What to feed your worms
Your worms will enjoy a mixed diet of vegetable scraps and peelings, food scraps,tea bags, coffee grinds, eggshells crushed egg shells are better on the worms mouth. Lawn trimmings, plant cutting, just about anything organic. However, strongly flavoured foods such as onion, garlic, citrus, vinegar or salted foods should be added sparingly. Also avoid excessive bread, fat and dairy products worms are not fond of GMOZ either. Avoid all Meats (this can smell when rotting and attract vermin!), Oil, fats or bones, Dairy such as (cheese, milk, yoghurt can also attract vermin), and glossy magazines are not some of their favorites. But hey, they can’t complain!
The worms actually eat the bacteria that form on the outside of decomposing organic matter. The smaller the pieces, the greater the surface area on which the worms can feed. Remember, they have little mouths and can’t take big bits.
All skins and stems need to be softened by microbial decay before worms can digest them. Chopping and shredding food into smaller pieces speeds up the conversion process.
Don’t add too much food at once, as unconsumed food may start to heat up your worm farm and cause it to stink. For every bucketful of scraps added, one can sprinkle a handful of rock powder to help prevent their environment from becoming too acidic. Unlike many pets, worms don’t demand to be fed on schedule. They can’t wear a watch. No arms. LOL They can be fed once a day, every two or three days, or once a week. Just give them your scraps and heir happy. You can even go on vacation for a month without worrying about them. Just be sure to give them enough food before you leave and place plenty of shredded newspaper, cardboard or paperboard on top of the bin and sprinkle a little water.
Enjoy your vacation! They will be waiting for you when you get back. And you don’t even have to buy them something. They won’t even know you were gone. How cool is that? Don’t try this with your dog or cat though.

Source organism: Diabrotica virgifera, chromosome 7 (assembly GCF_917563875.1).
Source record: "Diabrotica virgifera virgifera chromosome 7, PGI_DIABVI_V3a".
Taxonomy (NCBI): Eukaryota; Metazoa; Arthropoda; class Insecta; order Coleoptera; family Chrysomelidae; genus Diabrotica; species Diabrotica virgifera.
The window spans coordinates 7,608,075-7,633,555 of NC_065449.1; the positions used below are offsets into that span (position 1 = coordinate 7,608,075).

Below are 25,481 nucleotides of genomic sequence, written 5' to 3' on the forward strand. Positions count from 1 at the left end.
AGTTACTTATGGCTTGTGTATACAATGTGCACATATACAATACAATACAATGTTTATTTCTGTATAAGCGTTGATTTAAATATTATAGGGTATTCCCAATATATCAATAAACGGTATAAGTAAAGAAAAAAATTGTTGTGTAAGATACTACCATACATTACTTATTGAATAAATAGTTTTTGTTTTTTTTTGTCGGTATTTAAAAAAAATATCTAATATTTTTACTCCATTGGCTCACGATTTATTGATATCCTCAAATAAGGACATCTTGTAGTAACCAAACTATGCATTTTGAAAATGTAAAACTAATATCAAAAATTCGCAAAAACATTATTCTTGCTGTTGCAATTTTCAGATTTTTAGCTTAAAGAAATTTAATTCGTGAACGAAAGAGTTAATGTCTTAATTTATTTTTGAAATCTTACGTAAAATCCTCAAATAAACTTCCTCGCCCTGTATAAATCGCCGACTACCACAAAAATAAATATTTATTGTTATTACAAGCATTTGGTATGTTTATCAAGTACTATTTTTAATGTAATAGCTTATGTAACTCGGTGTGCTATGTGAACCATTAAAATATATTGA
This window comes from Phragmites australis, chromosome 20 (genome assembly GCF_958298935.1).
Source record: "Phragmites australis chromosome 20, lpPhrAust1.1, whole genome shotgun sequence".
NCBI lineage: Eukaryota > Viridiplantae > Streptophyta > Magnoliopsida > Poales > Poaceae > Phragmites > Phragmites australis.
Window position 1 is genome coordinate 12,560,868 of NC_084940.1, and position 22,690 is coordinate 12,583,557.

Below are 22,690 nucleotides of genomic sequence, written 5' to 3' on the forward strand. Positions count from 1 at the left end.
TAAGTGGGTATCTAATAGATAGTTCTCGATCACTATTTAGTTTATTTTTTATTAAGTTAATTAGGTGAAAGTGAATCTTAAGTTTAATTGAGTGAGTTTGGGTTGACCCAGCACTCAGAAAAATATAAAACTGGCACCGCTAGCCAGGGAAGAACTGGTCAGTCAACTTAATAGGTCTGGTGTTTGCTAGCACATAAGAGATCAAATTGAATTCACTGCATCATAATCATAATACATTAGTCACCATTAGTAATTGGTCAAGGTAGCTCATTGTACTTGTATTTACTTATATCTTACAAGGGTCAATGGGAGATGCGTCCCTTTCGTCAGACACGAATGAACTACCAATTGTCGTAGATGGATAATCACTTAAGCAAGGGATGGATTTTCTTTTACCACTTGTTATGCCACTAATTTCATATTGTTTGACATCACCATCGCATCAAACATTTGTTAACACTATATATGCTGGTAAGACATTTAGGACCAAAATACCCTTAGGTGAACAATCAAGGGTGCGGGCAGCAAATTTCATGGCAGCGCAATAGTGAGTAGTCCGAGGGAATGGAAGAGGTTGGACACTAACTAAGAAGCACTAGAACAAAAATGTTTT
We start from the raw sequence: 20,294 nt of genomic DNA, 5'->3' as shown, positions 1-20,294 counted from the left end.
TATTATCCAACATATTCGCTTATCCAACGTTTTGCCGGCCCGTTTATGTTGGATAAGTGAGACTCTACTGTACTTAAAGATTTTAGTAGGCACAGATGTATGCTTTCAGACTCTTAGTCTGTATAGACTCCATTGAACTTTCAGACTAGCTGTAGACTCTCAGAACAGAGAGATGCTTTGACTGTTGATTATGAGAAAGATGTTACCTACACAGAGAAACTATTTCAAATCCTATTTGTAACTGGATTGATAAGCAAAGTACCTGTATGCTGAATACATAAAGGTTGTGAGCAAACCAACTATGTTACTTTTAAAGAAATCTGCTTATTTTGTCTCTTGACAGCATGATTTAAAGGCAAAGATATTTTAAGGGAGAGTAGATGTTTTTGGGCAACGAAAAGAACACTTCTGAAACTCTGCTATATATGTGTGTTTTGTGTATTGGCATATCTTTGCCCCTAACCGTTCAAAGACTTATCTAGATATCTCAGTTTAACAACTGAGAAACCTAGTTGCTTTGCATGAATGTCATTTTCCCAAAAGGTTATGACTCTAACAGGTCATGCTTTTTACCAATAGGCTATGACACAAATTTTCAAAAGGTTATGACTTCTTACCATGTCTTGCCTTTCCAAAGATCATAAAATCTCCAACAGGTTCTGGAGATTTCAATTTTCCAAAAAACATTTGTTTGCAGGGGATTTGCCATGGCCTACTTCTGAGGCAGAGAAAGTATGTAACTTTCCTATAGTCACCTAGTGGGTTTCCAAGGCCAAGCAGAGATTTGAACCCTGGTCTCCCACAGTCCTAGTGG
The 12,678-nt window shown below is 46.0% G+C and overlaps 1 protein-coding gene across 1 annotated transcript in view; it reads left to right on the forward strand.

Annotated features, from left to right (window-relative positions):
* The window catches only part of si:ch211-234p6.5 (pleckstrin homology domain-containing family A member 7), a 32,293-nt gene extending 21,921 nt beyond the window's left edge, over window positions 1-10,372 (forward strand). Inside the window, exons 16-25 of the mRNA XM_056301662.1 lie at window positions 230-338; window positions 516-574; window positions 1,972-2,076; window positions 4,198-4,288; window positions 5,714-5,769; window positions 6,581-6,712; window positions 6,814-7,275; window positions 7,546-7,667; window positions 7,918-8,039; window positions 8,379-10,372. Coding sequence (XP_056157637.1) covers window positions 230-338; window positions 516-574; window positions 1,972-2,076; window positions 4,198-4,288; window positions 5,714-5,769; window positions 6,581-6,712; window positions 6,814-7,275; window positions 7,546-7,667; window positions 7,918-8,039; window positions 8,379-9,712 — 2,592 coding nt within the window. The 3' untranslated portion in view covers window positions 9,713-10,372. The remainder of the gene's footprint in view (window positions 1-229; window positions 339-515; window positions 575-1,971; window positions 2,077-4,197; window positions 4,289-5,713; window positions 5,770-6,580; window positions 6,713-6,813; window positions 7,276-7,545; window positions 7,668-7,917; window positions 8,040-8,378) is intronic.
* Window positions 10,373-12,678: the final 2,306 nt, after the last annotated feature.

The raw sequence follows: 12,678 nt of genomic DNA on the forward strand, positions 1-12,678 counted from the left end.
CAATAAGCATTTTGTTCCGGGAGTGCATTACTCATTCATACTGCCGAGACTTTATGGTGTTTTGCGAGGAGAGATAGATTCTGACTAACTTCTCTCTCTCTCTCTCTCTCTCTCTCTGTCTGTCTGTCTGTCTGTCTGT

All About Worms, Why their Castings are So Good for Plants and Gardens?
Castings contain slow release nutrients which are readily available to plants. Castings contain the plant nutrients which are secreted by the worms. They dissolve slowly rather than allowing intermediate nutrient leaching. The product has excellent soil structure, porosity, aeration and water retention capabilities. The product can insulate plant roots from extreme temperatures, reduce erosion and control weeds. It is odorless and consists of 100% recycled materials. The activity of the worm’s gut is like a miniature composting tube that mixes, conditions, and inoculates the residues. Moisture, pH, and microbial populations in the gut are favorably maintained for a synergistic relationship, and then a terrific end product. ~Dr. Bill Becker, “The Benefits of Earthworms,” Natural Food and Farming is a great source of information.
Worm castings are the best imaginable potting soil for greenhouses or house plants, as well as gardening and farming. Worm castings will not burn even the most delicate plants and all nutrients are water-soluble, making it an immediate plant food. Earthworm castings, in addition to their use as a potting soil, can be used as a mulch so that the minerals leach directly into the ground when watered. The effects of earthworm castings used in any of these ways are immediately visible. They make plants grow fast and strong. Nematodes and diseases will not ruin gardens or plants if the soil is rich enough for them to grow fast. It is the weak plant in poor soil that is destroyed by nematodes and diseases.
All about Red Worms for Vermicomposting